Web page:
Good morning! Today we continue down Route 66 with a stop right smack-dab in the middle of the Texas panhandle. But before we leave Oklahoma, we need to settle the matter of yesterday’s V6 sticks:
Looks like you picked cigarette burns over burnouts. Many commenters complained about the Camaro’s lack of an interior; the consensus seemed to be that stripping the interior ruined the car. Why, it’s almost as if the forty pounds or so of weight savings wasn’t worth it at all!
Anyway, let’s move on. Today we’ve got two great big V8 powered vehicles, perfect for the great big wide-open spaces around Amarillo. One is a malaise-era luxury liner in need of a little help, and the other is a big friendly workhorse with some questionable modifications. Let’s take a look at them.
1979 Chrysler New Yorker – $3,000
Engine/drivetrain: 360 cubic inch overhead valve V8, three-speed automatic, RWD
Location: Amarillo, TX
Odometer reading: 101,000 miles
In 1979, Chrysler was in serious trouble. You know the expression “it’s always darkest before dawn”? The late ’70s were dark for America’s number three automaker. Competition was stiff, sales were down, management was inept, and cash flow was nonexistent. And the cars, predictably, were utter crap. This car, the “New For 1979” R-body, was slapped together on a shoestring budget as a last-ditch effort to compete with GM’s downsized B-body cars and Ford’s newly-redesigned Panther cars. Needless to say, it didn’t work.
Build quality in Chrysler’s plants was essentially nonexistent at this point. And the technology was a series of ill-conceived Band-Aid fixes applied to 1950s technology in an attempt to squeeze just one more model year out of it. Anyone who complains about K-cars has never struggled with Chrysler’s infamous Electronic Lean Burn system, or had their Volare conk out in the middle of an intersection with a completely dead electrical system because of a faulty ammeter in the dash. Iacocca’s front-wheel-drive wonders were Camrys by comparison.
This New Yorker has, against all odds, somehow managed to remain on the road some 44 years after it wheezed its way out of the Lynch Road Assembly plant, and along the way, it has gained a fan. The seller waxes enthusiastic about this car, referring to it as “she” throughout the ad. I have a feeling there’s a bit of automotive Stockholm syndrome going on here, but hey, if they’ve been happy with it, we should be happy for them. A lot of new parts are listed, and according to the seller, the big New Yorker “hums and purrs and doesn’t give too much trouble.”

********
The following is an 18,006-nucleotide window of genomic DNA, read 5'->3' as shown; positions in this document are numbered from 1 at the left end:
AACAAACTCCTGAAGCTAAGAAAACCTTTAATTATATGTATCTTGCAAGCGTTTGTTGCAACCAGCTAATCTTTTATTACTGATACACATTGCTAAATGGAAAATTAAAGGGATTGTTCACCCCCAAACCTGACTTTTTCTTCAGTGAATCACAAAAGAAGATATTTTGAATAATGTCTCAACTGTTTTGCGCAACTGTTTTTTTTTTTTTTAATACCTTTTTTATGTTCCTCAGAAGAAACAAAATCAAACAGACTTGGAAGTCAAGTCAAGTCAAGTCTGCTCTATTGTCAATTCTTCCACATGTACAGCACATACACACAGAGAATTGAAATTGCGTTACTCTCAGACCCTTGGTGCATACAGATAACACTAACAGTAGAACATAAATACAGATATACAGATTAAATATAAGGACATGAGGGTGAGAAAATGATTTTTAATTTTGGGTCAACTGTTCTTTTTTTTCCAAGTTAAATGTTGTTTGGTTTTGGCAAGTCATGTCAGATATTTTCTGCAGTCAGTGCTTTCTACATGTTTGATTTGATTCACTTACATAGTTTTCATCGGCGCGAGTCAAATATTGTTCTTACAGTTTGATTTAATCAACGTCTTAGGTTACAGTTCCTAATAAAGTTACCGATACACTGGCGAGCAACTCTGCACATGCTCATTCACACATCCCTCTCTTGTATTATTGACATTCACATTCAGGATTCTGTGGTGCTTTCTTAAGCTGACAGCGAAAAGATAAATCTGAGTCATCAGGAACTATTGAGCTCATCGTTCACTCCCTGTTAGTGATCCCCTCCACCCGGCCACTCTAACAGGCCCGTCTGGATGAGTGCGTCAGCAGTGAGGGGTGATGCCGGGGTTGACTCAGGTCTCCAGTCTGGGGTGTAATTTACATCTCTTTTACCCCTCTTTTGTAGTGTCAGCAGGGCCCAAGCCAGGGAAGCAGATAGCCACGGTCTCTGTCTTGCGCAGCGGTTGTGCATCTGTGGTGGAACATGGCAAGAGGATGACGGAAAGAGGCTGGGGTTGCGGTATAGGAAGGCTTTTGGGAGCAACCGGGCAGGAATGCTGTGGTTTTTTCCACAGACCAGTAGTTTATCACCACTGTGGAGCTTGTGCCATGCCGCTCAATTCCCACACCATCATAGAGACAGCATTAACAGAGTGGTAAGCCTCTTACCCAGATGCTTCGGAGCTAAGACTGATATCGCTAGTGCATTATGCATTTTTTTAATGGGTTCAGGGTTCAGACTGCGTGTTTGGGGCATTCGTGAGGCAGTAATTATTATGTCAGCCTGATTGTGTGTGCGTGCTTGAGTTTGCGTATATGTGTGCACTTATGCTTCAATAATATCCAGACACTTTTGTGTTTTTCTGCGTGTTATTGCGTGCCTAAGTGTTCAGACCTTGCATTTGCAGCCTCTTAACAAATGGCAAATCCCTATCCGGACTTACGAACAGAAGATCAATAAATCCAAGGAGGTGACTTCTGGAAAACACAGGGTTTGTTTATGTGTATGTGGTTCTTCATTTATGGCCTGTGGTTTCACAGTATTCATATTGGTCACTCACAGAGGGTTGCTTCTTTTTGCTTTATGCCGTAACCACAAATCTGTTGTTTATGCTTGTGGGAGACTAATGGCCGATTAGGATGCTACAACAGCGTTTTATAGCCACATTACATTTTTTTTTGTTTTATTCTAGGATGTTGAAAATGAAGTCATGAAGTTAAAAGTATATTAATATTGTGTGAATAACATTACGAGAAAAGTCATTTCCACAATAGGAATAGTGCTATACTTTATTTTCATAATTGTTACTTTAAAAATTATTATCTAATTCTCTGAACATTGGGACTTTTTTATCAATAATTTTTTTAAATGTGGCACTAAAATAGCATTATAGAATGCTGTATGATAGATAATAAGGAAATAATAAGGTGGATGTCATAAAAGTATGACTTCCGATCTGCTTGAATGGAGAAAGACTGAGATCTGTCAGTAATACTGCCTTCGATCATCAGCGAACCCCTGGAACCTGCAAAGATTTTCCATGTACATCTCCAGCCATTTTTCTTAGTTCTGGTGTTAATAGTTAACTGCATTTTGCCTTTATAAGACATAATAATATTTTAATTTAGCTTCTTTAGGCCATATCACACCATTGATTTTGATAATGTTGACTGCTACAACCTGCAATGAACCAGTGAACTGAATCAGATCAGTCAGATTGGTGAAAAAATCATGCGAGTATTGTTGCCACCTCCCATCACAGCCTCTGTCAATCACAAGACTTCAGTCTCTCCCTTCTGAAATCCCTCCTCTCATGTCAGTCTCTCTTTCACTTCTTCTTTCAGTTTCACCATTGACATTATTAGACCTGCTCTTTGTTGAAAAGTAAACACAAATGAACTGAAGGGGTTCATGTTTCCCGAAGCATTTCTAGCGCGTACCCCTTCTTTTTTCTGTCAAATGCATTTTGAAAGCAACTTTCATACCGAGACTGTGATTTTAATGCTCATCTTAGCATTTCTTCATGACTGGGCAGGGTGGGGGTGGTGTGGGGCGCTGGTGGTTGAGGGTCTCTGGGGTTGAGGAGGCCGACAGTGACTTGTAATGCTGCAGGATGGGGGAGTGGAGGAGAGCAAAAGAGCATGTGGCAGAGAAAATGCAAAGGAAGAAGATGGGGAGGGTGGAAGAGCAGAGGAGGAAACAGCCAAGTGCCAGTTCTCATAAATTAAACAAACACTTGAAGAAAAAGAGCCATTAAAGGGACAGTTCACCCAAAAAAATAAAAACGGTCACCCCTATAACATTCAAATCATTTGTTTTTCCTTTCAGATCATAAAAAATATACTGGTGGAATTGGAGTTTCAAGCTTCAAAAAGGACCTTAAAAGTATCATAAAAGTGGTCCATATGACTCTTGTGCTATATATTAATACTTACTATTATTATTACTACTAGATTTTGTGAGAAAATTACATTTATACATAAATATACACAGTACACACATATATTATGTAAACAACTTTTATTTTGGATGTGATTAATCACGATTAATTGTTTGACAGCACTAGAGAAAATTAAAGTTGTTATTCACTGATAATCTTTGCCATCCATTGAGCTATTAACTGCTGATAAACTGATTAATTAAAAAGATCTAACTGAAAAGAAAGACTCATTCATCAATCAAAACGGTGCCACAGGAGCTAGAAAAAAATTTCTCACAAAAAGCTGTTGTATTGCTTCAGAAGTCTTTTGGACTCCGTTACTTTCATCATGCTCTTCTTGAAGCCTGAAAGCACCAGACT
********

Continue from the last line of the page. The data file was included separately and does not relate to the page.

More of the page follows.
Cosmetically, it has seen better days. The interior is beat-up and dirty, and the seller says the headliner is missing. I don’t see any rust, which surprises me, but there is a big wrinkle in the right front fender.
1988 Chevrolet Suburban – $3,500
Engine/drivetrain: 383 cubic inch overhead valve V8, four-speed automatic, part-time 4WD
Location: Amarillo, TX
Odometer reading: 90,000 miles
Runs/drives? Nope, needs a fuel pump
Chevy’s Suburban has been the solution to almost every automotive problem except fuel economy and parallel parking since 1935. This big tough friendly wagon on a truck chassis can haul as much stuff or as many people as you’re likely to need, in reasonable comfort and with reasonable reliability. This 1988 model is a V1500 according to Chevy’s nomenclature; the C (2WD) and K (4WD) model names had moved to the new GMT400 chassis, but the Suburban (and Blazer) stayed on the old chassis for a few more years. That means this 4WD Suburban still has a solid front axle on leaf springs, instead of the newer independent front end of the GMT400.
This design makes it easy to lift, and this Suburban has in fact been lifted six inches, likely to accommodate the larger tires. Under the aftermarket cowl-induction hood is a “383 stroker” version of Chevy’s ubiquitous small-block V8, which pairs the 350’s 4-inch bore with a longer 3.8 inch stroke crankshaft, for greater torque. It’s a common aftermarket displacement, and crate engines in this size are widely available. I would guess that’s what this is.
The seller says this truck needs a battery and a fuel pump, which I guess means it’s not currently drivable? The ad isn’t clear on that point. They do tell us it has been equipped with 4.88 gears and locking diffs, which would indicate they had some serious off-roading in mind. (They sure weren’t thinking of fuel economy with that setup.) This truck would have originally been equipped with electronic throttle-body fuel injection, which uses an electric pump inside the tank, but I’m willing to bet that the 383 motor runs off a good old four-barrel carb, and has a mechanical fuel pump. If that’s the case, it’s two bolts, two fuel lines, and a blob of assembly grease on the pushrod to replace.
It’s rough, and has plenty of surface rust, and I bet there’s a story behind that bent front bumper. We aren’t given any photos of the interior, but judging by the rest of it, I can’t imagine it’s too pretty. The good news is that getting it running, one way or another, shouldn’t be hard.
Cheap cars aren’t easy to come by in the Texas panhandle, it seems, and interesting ones to write about are even harder to find. So that’s what we’ve got to work with: a derelict Chevy truck and a badly-made Mopar sedan. I can hear the groans and protests already, but just pick one, all right? Maybe New Mexico will have some better choices for us tomorrow.